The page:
DIAMONDS IN THE SHADE (The Jive Five Up)

“Hey Nineteen”
The Jive Five (1982)
Not released as a single
Recommended source: Love Needs/Here We Are

Some folks have been dedicating Steely Dan’s original version to Aretha.

There’s no need for that folks. You know better. Only one group ever made “She don’t remember the Queen of Soul” hurt.

From their too-good-to-be-true Ambient Sount LP, Here We Are:

DIAMONDS IN THE SHADE (The “5” Royales Up)

“The Slummer the Slum”
The “5” Royales (1958)
B-Side, did not make the charts
Recommended source: It’s Hard But It’s Fair: The King Hits and Rarities

“There’s only one difference between me and you
You got money in your pocket and I got a hole in my shoe..
All from doing the Slummer the Slum”

Of all the dance crazes that never quite took off, The Slummer the Slum is the one I most wish had made Bandstand just to see if anybody would admit it had a good beat and you could dance to it.

It was made by my favorite fifties’ rock and roll band, which was called Lowman Pauling, who also wrote it, and released by the vocal group he accompanied, who called themselves the “5” Royales. (I reviewed their mind-blowing box set here.)

Pauling and the Royales hailed from North Carolina and started out on Apollo records in the late forties as a searing, southern-style gospel group. While still on Apollo, they began to move into the secular r&b market. Too hardcore to ever court much pop success, they nonetheless struck a chord with black audiences (the one above is in Cleveland) and had a nice run of hits that landed them a contract with the King label in Cincinnati, where their presence probably had something to do with the label’s subsequent ability to sign, among others, James Brown (a near acolyte) and Little Willie John.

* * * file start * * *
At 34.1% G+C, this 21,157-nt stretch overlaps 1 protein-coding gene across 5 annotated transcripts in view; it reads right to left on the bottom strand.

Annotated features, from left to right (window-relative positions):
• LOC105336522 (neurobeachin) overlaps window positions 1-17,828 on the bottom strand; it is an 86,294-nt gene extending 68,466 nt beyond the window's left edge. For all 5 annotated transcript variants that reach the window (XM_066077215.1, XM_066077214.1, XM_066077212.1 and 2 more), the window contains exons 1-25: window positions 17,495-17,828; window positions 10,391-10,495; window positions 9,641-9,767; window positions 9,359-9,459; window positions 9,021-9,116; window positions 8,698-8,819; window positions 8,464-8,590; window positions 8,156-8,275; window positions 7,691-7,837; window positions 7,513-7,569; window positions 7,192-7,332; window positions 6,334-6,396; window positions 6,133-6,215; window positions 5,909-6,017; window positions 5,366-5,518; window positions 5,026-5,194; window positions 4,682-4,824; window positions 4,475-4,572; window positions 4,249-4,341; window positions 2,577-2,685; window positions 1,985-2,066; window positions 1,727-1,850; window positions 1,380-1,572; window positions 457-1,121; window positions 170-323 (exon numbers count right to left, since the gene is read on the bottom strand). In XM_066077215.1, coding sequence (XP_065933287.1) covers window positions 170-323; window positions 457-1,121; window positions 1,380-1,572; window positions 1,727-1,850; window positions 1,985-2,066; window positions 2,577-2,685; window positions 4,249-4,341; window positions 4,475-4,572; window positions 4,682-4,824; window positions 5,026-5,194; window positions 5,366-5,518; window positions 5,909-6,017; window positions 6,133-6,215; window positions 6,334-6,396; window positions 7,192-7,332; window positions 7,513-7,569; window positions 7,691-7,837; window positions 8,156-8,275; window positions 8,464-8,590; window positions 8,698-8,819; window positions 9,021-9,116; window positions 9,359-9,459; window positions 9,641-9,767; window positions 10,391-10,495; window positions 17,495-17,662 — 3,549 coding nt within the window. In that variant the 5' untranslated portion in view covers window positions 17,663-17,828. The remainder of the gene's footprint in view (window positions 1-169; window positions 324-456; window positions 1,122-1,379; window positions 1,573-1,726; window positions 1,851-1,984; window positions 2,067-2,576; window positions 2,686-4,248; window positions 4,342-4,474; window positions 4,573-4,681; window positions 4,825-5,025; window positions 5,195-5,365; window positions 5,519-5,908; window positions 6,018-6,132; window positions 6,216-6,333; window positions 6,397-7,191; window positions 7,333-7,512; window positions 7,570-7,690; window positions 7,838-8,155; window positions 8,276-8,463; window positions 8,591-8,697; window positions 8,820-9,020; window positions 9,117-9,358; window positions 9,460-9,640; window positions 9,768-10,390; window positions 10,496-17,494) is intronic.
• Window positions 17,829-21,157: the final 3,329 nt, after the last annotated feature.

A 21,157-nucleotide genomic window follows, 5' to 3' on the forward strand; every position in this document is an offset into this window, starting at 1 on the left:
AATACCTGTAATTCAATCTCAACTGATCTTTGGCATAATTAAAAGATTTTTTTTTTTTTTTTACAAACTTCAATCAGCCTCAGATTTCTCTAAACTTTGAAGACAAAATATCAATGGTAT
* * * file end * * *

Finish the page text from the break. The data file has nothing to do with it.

Oddly enough, when they reached King, which should have given them a bigger reach, they stalled out for three years before Paul came up with the classics that established their name for good in the rock and roll universe: “Think,” “Dedicated to the One I Love,” “Tell the Truth,” all successful for them at the time and later big hits for the obscure likes of James Brown, Ray Charles, the Shirelles, the Mamas & the Papas.

They soldiered on into the sixties without ever reaching the charts again themselves. Along the way, Brown, Steve Cropper, Eric Clapton and others paid lavish tribute and turned Lowman Pauling’s guitar into a foundational element of funk, soul and hard rock.

But he was a genius lyricist, too. Never more than here, where he limned out the politics of the Frozen Silence he wouldn’t live to see in a few hilarious, slashing lines that provide a prequel to War’s “The World is a Ghetto” and cut just as deep.

I don’t know any single record that’s a greater testimony to the bottomless nature of Rock and Roll America and fifties’ r&b.

“Don’t try to figure out where I come from
I could be a fat cat from Wall Street,
I could be the Purple People Eater’s son….
All from doing the Slummer the Slum….”